Sunday, May 10, 2009

Religion and the public square at Veritas

I was at the Veritas Forum at Oxford University on Thursday Night. I very nearly didn't go, as I was quite tired and I knew I had a pretty full Friday coming up. But I didn't really want to let my inviter down, and besides, the topic was a good one: the role of religion in the public square. The speakers were Rabbi Dr Naftali Brawer, Head of Jewish-Muslim Relations for the Chief Rabbi of the U.K., Bishop Michael Nazir-Ali, who's currently at the forefront of the debates regarding the future of the Anglican Communion, and Professor Tariq Ramadan, who teaches at the University of Oxford and whom you see regularly quoted in the (British) media.

As you can imagine, the debate was pitched at a pretty high-level, and it took supreme effort on my part to concentrate. I didn't take any notes either, so I'm afraid there won't be any blow-by-blow account of the evening here! But it was certainly interesting. I was especially intrigued by Tariq Ramadan. His opening statement (all the speakers were given 5 minutes to make one) was essentially a lecture in hermeneutics, where he went on for a little bit about the need for context. He also distinguished between two authorities - here I lost him a little because either he was mumbling or my seating position wasn't great for the acoustics - but it seemed to me like he endorsed some version of a public/private split. I can't remember the exact phrase now, but he did have some pithy statement on the relationship between principles and ethics; basically, he defended his right to believe while accepting the need to negotiate with rival traditions in the public square.

But his biggest point, which he repeated throughout the evening, was the need to be consistent with one's own values. And after setting such a high standard for himself, he failed to meet it, it seemed to me. On the one hand, he would uphold "universal values" such as equality, but on the other hand, he would revert to some form of social constructivism at points. The other thing I struggled with was figuring out how distinctively Islamic Professor Ramadan's position was. I knew he belonged to the reformist camp within Islam, but I don't remember him quoting the Quran even once, or using Islamic doctrine as a springboard, although Bishop Nazir-Ali, more than once, invited him to do so. In some ways, I almost wonder if his views could have come from a secularist, although that's probably overstating it, and I'm sure Professor Ramadan would insist he is working within an Islamic framework. For him, the thing most needed in the Muslim world was simply more education. By contrast, both Bishop Nazir-Ali and Rabbi Dr. Brawer were not afraid to use the Torah/Talmud and the Bible as sources for their reflections, as they should. I don't think I was the only one who thought so, during the Q&A, a Muslim student in the audience challenged Professor Ramadan to show how his views were part of mainstream Islamic thought. (Obviously, I have insufficient knowledge to make a judgment).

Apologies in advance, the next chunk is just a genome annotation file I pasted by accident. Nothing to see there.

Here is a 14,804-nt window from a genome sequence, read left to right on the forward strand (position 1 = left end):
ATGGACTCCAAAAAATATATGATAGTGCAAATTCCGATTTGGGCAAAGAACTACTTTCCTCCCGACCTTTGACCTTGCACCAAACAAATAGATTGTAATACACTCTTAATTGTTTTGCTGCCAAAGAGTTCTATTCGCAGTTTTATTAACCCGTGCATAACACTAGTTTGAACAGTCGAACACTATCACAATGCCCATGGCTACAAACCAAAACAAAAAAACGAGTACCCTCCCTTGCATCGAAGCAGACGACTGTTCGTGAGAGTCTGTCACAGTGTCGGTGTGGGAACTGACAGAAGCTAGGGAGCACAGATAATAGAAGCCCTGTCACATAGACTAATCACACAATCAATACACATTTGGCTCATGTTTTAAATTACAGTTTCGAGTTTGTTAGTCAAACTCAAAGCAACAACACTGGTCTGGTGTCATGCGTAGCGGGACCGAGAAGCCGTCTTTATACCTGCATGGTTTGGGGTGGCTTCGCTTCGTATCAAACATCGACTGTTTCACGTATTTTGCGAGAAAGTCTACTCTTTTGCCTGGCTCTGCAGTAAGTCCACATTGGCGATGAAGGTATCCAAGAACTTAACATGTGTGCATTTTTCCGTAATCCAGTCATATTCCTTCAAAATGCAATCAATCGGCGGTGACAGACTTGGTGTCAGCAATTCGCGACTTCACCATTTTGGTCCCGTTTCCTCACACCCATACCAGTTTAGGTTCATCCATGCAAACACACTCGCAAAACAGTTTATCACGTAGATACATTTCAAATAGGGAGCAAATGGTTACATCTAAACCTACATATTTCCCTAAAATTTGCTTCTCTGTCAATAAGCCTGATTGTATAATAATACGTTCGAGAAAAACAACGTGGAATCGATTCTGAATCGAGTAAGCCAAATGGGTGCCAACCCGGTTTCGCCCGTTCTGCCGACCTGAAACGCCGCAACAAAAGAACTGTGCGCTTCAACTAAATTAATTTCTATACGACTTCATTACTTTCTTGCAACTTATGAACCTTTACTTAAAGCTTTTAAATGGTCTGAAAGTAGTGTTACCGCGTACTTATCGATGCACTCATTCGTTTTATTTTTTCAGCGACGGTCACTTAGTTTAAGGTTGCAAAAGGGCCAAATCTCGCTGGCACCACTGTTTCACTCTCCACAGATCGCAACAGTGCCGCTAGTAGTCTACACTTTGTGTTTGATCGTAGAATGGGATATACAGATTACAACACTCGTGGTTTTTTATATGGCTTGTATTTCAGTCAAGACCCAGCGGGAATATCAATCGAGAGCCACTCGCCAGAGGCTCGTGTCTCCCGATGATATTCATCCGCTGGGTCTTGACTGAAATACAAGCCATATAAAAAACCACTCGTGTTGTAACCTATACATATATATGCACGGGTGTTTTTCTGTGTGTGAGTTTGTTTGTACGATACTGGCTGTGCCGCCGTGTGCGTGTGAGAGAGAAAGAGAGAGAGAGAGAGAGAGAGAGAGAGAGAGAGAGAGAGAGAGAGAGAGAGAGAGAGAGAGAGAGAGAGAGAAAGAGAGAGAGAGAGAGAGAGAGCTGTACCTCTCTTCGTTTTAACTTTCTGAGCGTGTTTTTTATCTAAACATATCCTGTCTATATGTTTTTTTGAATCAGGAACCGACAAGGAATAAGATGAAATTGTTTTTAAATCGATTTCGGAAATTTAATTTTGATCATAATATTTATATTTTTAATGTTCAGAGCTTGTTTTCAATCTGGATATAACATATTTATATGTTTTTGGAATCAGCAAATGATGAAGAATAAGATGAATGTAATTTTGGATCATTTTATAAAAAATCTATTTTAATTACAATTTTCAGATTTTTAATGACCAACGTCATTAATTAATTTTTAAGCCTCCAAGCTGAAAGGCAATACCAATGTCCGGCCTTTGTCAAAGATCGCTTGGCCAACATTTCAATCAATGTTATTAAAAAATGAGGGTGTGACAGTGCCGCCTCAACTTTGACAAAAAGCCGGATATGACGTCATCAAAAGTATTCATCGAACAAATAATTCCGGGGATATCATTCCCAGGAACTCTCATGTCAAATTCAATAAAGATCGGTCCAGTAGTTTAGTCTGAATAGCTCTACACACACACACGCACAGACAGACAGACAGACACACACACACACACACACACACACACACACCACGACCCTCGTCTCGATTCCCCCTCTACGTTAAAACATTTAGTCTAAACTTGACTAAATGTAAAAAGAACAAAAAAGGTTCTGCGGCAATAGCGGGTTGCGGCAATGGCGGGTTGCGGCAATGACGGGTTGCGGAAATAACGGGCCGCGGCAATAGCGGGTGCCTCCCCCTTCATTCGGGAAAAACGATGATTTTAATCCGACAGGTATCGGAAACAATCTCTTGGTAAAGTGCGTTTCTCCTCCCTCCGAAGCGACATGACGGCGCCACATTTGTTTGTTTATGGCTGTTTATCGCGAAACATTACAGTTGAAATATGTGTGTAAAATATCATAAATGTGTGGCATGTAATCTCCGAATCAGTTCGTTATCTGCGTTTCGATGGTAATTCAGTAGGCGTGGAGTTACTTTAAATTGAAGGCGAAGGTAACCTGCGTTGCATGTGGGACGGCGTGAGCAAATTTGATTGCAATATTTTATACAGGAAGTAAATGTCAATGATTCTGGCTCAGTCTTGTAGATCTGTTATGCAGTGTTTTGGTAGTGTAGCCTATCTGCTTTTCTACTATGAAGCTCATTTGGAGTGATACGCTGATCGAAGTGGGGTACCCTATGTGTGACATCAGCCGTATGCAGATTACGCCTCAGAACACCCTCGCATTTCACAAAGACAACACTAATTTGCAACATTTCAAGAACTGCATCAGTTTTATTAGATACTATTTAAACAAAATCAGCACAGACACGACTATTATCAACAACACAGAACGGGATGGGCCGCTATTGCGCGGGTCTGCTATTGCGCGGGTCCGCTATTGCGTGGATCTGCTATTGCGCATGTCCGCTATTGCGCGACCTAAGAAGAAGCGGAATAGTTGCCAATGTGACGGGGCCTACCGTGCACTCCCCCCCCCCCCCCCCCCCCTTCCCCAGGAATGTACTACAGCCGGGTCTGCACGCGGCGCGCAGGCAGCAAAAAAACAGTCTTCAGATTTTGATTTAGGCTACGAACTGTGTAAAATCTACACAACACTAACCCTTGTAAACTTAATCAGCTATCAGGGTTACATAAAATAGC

Dr. Brawer was arguably the clearest of the speakers, but also the least interesting, as he didn't really say all that much. Bishop Nazir-Ali, I thought, acquitted himself pretty well. Although there was a point in the discussion where it was all about just war, and I wasn't sure if that was just a tangent. Towards the end of the evening, we got an especially sharp disagreement on what constituted "Judeo-Christian tradition" and its impact on European civilisation. Professor Ramadan insisted that the contribution of Islam to Europe must not be overlooked, whereas Bishop Nazir-Ali defended the Judeo-Christian tradition as necessary to provide the necessary undergirdings for Europe as they cope with the challenges of the future. To put it another way, Bishop Nazir-Ali thinks that we need a Judeo-Christian foundation if we want an increasingly plural society to remain inclusive. (Nazir-Ali had earlier made a distinction between civic and religious pluralism, which I think is an important one)

Like I said, it was a sprawling discussion, and certainly quite academic, so I'm not even sure if I represented anyone fairly! But this continues to be an important topic, especially as mainstream commentators are beginning to recognise that God is back on the agenda.



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Anonymous Hedonese said...

Sounds like an interesting kind of discussion we should have more often in msia :)

1:17 pm  

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